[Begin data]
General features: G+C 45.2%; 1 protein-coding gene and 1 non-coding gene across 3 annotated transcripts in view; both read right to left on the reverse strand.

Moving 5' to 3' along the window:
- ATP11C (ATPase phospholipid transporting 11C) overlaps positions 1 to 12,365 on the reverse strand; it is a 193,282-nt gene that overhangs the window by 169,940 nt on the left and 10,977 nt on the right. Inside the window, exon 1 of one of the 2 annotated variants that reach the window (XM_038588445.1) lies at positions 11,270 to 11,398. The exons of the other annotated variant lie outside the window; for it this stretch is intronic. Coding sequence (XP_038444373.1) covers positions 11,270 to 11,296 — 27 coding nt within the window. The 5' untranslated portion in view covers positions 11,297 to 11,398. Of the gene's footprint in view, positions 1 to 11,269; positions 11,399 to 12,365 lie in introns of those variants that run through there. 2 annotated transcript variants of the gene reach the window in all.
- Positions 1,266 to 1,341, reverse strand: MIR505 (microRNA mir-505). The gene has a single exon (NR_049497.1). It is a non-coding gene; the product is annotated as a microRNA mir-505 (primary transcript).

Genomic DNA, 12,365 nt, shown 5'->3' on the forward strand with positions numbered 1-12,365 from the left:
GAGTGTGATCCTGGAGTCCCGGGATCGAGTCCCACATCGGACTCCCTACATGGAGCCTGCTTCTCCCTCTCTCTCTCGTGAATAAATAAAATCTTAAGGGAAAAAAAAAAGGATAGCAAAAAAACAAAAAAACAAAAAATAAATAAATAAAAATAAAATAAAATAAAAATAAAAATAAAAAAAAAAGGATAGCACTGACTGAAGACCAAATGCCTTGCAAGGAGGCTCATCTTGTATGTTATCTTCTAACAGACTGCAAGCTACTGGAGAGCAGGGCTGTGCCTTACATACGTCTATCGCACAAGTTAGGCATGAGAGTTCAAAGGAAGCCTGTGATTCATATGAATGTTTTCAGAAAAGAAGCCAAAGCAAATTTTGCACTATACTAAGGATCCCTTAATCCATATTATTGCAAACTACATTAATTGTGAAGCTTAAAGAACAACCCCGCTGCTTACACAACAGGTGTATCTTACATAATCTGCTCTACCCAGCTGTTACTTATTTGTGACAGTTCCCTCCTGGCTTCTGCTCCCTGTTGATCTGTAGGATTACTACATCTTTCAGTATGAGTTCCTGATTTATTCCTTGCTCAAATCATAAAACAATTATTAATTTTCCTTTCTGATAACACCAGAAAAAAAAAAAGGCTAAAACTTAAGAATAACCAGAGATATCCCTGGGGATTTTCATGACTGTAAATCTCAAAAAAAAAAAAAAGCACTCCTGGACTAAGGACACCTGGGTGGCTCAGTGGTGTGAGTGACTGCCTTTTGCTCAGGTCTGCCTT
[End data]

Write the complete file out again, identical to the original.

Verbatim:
General features: G+C 45.2%; 1 protein-coding gene and 1 non-coding gene across 3 annotated transcripts in view; both read right to left on the reverse strand.

Moving 5' to 3' along the window:
- ATP11C (ATPase phospholipid transporting 11C) overlaps positions 1 to 12,365 on the reverse strand; it is a 193,282-nt gene that overhangs the window by 169,940 nt on the left and 10,977 nt on the right. Inside the window, exon 1 of one of the 2 annotated variants that reach the window (XM_038588445.1) lies at positions 11,270 to 11,398. The exons of the other annotated variant lie outside the window; for it this stretch is intronic. Coding sequence (XP_038444373.1) covers positions 11,270 to 11,296 — 27 coding nt within the window. The 5' untranslated portion in view covers positions 11,297 to 11,398. Of the gene's footprint in view, positions 1 to 11,269; positions 11,399 to 12,365 lie in introns of those variants that run through there. 2 annotated transcript variants of the gene reach the window in all.
- Positions 1,266 to 1,341, reverse strand: MIR505 (microRNA mir-505). The gene has a single exon (NR_049497.1). It is a non-coding gene; the product is annotated as a microRNA mir-505 (primary transcript).

Genomic DNA, 12,365 nt, shown 5'->3' on the forward strand with positions numbered 1-12,365 from the left:
GAGTGTGATCCTGGAGTCCCGGGATCGAGTCCCACATCGGACTCCCTACATGGAGCCTGCTTCTCCCTCTCTCTCTCGTGAATAAATAAAATCTTAAGGGAAAAAAAAAAGGATAGCAAAAAAACAAAAAAACAAAAAATAAATAAATAAAAATAAAATAAAATAAAAATAAAAATAAAAAAAAAAGGATAGCACTGACTGAAGACCAAATGCCTTGCAAGGAGGCTCATCTTGTATGTTATCTTCTAACAGACTGCAAGCTACTGGAGAGCAGGGCTGTGCCTTACATACGTCTATCGCACAAGTTAGGCATGAGAGTTCAAAGGAAGCCTGTGATTCATATGAATGTTTTCAGAAAAGAAGCCAAAGCAAATTTTGCACTATACTAAGGATCCCTTAATCCATATTATTGCAAACTACATTAATTGTGAAGCTTAAAGAACAACCCCGCTGCTTACACAACAGGTGTATCTTACATAATCTGCTCTACCCAGCTGTTACTTATTTGTGACAGTTCCCTCCTGGCTTCTGCTCCCTGTTGATCTGTAGGATTACTACATCTTTCAGTATGAGTTCCTGATTTATTCCTTGCTCAAATCATAAAACAATTATTAATTTTCCTTTCTGATAACACCAGAAAAAAAAAAAGGCTAAAACTTAAGAATAACCAGAGATATCCCTGGGGATTTTCATGACTGTAAATCTCAAAAAAAAAAAAAAGCACTCCTGGACTAAGGACACCTGGGTGGCTCAGTGGTGTGAGTGACTGCCTTTTGCTCAGGTCTGCCTT